Gittin 2

Gittin 2a ~ A Very Determined Envoy

גיטין ב,א

המביא גט ממדינת הים צריך שיאמר בפני נכתב ובפני נחתם

If an envoy brings a Get to Israel from abroad, he must declare "it was written in my presence and signed in my presence" (Gittin 2a)

In the first chapter of Gittin, we address the laws that apply to an envoy (שליח) who is charged with bringing a Get, a Jewish Bill of Divorce, to a woman living overseas.  Such cases were clearly prevalent, so much so that they open this tractate, devoted to the rules of divorce.

For many hundreds of years, these messengers carried out their religious duties and delivered the Get, but did so without much recognition in our literature.  Today, one such envoy will be recognized for perhaps the most arduous trip ever undertaken to deliver a Get. That trip, which began in 1830, was from London to Sydney, Australia, and back again. It covered over 27,000 nautical miles and took close to thirteen months. The trip is detailed in Jeremy Pfeffer's book From One End of the Earth to the Other, from where the following information is taken. 

Book Cover, Pfeffer.jpg

Rabbi Aaron Levy of Lissa

The envoy who undertook this daunting trip was Aaron Levy, born in 1795 in western Poland. He arrived in London in 1811, where he taught in cheder and worked as a calligrapher and sofer. At the time, many convicted of crimes were sentenced to exile in Australia. Of the Jewish population of Australia, which numbered about 1,550, about 44%  - some 684 (!) - were convicts. Rabbi Levy was to find one of those convicts - a serial counterfeiter who used many aliases - by the name (or rather a name) of  Samuel Levi. Levi had been sentenced to death in London for repeated crimes of  counterfeiting, but the sentence had been commuted to transportation for life in 1808.  Samuel had left behind his wife in London, and now, after some 29 years of marriage, she wanted to obtain a Get and divorce him. Here is the charge to Levy, as recorded in the notes of the London Bet Din:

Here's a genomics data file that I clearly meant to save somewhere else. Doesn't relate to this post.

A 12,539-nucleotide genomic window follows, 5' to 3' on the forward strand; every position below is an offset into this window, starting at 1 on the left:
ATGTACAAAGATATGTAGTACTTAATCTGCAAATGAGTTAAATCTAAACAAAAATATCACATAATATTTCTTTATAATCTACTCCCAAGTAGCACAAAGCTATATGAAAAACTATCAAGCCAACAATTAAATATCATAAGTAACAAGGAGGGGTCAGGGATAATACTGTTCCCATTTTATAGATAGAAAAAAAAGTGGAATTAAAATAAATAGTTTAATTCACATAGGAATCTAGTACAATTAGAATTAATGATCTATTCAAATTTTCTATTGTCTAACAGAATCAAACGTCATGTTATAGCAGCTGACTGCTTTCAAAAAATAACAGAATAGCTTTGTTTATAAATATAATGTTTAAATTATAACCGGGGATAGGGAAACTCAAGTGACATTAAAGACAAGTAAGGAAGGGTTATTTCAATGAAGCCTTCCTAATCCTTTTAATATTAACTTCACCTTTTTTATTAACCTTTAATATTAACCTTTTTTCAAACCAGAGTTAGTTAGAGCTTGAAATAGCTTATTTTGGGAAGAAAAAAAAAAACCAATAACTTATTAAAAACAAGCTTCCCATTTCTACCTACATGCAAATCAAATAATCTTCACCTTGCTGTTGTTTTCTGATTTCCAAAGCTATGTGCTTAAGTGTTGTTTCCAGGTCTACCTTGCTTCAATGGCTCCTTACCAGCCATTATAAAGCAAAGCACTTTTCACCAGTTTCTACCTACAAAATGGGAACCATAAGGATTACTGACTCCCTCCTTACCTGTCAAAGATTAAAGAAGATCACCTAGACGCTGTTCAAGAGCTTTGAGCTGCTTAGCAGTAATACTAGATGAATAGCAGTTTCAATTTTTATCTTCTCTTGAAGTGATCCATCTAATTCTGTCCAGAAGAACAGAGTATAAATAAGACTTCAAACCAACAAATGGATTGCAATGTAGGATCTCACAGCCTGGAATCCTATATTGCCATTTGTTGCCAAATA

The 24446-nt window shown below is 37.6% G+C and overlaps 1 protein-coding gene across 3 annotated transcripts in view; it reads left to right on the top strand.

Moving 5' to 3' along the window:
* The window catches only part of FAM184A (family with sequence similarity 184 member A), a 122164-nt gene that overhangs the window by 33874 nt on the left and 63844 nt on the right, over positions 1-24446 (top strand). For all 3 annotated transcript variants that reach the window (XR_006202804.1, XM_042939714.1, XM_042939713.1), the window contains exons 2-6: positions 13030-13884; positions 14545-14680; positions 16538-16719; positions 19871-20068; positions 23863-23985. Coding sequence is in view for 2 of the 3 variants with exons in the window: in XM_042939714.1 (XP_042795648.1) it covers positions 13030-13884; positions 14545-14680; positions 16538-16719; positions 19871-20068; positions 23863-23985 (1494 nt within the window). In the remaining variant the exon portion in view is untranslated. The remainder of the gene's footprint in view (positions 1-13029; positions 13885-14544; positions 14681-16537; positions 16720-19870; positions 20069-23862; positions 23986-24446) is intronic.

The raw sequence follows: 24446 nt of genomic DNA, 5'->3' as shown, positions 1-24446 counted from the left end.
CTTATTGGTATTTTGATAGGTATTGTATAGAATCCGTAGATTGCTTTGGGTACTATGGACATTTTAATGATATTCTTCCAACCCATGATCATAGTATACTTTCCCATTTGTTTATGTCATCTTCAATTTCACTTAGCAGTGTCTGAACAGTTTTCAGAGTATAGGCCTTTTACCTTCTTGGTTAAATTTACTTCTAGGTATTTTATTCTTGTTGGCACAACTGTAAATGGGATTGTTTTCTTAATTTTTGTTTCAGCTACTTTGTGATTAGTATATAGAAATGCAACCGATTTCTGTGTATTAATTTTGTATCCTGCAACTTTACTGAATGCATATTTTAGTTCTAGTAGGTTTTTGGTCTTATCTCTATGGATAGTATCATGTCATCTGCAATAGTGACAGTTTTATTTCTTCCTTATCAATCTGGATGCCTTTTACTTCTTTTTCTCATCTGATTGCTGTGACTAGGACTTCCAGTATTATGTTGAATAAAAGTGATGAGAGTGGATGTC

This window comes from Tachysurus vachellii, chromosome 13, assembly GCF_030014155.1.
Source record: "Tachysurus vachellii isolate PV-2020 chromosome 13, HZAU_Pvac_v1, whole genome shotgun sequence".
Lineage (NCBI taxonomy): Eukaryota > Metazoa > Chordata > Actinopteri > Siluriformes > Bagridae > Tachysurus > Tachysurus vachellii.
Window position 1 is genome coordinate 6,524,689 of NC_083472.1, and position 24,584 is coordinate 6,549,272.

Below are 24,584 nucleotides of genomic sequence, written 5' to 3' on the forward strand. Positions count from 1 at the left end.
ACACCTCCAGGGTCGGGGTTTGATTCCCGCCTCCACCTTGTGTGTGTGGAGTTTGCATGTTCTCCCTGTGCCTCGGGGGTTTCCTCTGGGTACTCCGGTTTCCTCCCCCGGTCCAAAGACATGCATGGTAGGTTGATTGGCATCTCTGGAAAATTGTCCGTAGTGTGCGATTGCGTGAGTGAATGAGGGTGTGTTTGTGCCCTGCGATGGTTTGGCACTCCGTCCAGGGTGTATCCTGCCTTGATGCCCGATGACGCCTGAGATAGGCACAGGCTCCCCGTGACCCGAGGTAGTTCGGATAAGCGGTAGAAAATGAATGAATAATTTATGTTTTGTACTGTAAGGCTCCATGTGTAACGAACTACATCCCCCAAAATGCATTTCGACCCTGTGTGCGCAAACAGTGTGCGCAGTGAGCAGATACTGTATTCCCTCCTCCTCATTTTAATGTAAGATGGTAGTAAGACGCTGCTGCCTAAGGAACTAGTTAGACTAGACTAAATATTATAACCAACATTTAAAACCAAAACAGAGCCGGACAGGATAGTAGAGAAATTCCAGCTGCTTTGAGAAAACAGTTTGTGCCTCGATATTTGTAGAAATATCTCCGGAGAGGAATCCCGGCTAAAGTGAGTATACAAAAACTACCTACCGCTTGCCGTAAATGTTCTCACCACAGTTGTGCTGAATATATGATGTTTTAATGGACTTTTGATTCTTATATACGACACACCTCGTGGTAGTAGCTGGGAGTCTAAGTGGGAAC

On 23rd Mencachem Av 5590 [August 12, 1830] there appeared before us...a woman Mindela who is commonly known as Minka bat Yehuda Leib, and she appointed R. Aaron ben R. Yehuda of Lissa to be her agent to receive a Get from her husband Samuel who is commonly known as Long Zanvil ben Mordechai ben Meir who lives in Sydney on the sea coast in the State of South Wales...And let it be known that after discussing the matter the Gaon, Head of the Bet Din, and the Bet Din determined that the above R. Aaron, who is the agent for receipt (שליח לקבלה) of the above woman, will first effect the Get as an agent of accept acceptance before a Bet Din and witness to the handing over [of the Get].  And after he has received the Get from him with the intent of receiving, he will instruct the man to appoint him as his agent of delivery (שליח להולכה) and execute the Get as is required for an agent for transmission.

The kind of agency that Rabbi Levy used was not common. Usually the envoy was acting on the husband's behalf to deliver a Get to his wife. Here however, Levy was acting on the wife's behalf to receive the Get from her husband. Once Levy received the Get, it would immediately take effect, even if the good rabbi never made it back to London. In addition Rabbi Levy would have to act as a Sofer and write the Get, and convene a Bet Din in Australia to verify the procedure.  But first he would have to find Long Zanvil.

R. Levy left for Australia on August 17, 1830 and arrived some three months later, on December 21, 1830.  While there, he managed to track down Long Zanvil and convinced him to give a Get to his estranged wife. He then wrote the Get, and found five Jewish laymen: three to to act as a Bet Din and two to witness the handing over of the Get from the husband to the Rabbi. Rabbi Levy stayed in Sydney for five months, during which time his skills as a Sofer were put to good use. He sold a new Sefer Torah to the community, which he likely wrote himself, and repaired mistakes in several others.  

In early May 1831, Levy set sail to London, with a cow, a gift from the Jewish community of Sydney, which would provide him with fresh milk during his long voyage.  He arrived home after four months at sea, and a couple of weeks later the London Bet Din convened a session to formally hand over the Get to Minka. Here is what happened, as recorded in the notes of the London Bet Din